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Rapper YG, who shamed a kid for not disavowing Trump, has been arrested

Rapper YG, short for Young Gangster, had Los Angeles County Sheriff deputies arrived at the rapper’s home this morning, as police say they have a search and arrest warrant related to a robbery case.

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Roberto Wakerell-Cruz Montreal QC
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Rapper YG, short for Young Gangster, had Los Angeles County Sheriff deputies arrived at the rapper’s home this morning, as police say they have a search and arrest warrant related to a robbery case, according to TMZ.

The Sheriff’s department reportedly said they were close to cracking a murder case that has YG as a suspect, as the rapper’s van was involved in a police chase across Los Angeles that sadly ended in the death of a 65-year-old man biking through the city.

It’s currently unclear if the raid is related to the case.

The behaviour from YG, though, contradicts his public persona as a virtuous and highly moral person. Take for example the strong moral stance YG takes on the song “FDT,” short for Fuck Donald Trump.

Though the song is in line with the popular opinion of most rappers, YG took it one step further when he infamously publicly shamed then-17-year-old Austin Joyner at one of his concerts for refusing to yell the catchy chorus to his song. The boy, named Keenon Jackson, believes that he was singled out and brought on stage for his staying silent while the rest of the crowd chanted “Fuck Trump.”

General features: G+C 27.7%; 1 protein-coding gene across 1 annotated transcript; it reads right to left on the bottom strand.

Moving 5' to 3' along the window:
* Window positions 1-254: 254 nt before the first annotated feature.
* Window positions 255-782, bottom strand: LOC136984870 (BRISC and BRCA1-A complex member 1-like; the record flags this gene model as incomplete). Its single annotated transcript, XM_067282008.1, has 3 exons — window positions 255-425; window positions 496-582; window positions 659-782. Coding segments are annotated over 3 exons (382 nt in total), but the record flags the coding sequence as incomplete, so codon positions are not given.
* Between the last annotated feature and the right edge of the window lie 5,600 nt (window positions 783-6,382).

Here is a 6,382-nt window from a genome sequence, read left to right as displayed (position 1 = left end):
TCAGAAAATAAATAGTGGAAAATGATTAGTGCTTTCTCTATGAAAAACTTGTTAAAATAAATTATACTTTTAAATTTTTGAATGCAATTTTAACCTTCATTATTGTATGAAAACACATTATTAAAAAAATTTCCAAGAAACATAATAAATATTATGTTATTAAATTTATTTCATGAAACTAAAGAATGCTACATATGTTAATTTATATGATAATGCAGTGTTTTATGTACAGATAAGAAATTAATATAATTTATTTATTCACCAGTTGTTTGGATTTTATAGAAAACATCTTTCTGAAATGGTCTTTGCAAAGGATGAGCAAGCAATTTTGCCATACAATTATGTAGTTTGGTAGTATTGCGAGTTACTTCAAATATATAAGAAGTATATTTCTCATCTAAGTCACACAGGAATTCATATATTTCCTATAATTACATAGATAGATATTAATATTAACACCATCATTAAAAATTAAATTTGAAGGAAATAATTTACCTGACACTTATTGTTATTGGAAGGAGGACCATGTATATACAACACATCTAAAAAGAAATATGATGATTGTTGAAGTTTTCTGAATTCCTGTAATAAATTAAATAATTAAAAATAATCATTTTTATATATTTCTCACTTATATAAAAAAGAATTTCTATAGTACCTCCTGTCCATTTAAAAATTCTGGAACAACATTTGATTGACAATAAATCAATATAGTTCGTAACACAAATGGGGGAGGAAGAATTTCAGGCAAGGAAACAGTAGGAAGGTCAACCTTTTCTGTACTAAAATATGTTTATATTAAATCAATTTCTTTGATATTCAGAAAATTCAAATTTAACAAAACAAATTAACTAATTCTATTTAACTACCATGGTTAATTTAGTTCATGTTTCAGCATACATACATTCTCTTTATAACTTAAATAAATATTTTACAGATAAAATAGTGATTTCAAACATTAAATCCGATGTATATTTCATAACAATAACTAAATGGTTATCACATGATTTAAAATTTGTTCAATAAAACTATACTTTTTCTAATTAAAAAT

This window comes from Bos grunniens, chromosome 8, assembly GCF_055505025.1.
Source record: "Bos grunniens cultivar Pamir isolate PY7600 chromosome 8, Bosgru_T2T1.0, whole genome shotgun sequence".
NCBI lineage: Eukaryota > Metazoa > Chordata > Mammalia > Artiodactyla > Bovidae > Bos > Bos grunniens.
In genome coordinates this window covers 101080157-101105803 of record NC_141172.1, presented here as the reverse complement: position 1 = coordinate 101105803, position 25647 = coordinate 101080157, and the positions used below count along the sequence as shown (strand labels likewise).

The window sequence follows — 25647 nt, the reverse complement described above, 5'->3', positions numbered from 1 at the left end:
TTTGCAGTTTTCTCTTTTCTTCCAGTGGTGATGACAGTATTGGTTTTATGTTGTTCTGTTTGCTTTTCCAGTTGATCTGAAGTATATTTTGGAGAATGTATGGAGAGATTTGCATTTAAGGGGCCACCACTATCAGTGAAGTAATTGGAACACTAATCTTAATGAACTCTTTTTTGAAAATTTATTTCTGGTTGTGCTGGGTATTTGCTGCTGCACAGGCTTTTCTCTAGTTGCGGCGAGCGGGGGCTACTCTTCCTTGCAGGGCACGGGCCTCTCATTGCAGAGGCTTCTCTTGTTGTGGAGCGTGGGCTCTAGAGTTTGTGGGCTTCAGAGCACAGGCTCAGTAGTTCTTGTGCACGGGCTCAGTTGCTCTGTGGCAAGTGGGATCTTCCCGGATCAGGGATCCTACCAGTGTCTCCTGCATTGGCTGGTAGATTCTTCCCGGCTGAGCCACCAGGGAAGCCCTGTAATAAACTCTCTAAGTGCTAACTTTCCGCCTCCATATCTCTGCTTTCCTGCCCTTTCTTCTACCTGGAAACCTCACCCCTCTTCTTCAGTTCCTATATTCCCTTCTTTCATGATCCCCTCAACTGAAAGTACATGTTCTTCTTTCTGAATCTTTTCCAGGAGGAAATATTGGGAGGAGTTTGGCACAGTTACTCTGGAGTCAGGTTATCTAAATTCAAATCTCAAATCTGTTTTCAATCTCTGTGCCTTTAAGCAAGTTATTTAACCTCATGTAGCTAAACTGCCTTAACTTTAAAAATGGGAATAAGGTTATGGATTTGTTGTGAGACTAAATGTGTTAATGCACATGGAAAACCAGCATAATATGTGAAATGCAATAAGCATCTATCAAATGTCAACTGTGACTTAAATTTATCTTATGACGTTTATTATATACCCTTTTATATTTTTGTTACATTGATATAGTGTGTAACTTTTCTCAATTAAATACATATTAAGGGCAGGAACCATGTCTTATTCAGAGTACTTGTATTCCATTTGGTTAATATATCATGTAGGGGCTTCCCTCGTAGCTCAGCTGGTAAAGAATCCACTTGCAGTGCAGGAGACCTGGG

Photo of Joyner (left) with two friends at the concert.

The event was captured on video and went viral with TMZ reporting on the event. Joyner says “all I did was stand there.” He didn’t participate in the chant because he didn’t feel comfortable and as a result, he says he was hauled on stage and publicly humiliated.

Joyner stated then that he didn’t want to make any political statements.

Joyner respects freedom of speech but feels that YG “crossed a line” by trying to force him to say words on demand that he didn’t agree with. Joyner stated that “every person is entitled to their own beliefs, unfortunately not everyone respects that.”

Joyner later released a letter on Twitter giving his perspective, writing that he only spoke for himself, and not as the “white boy” that YG called him.

Joyner finishes his post by wishing YG well, hoping the rapper can learn from the experience and become a better person.

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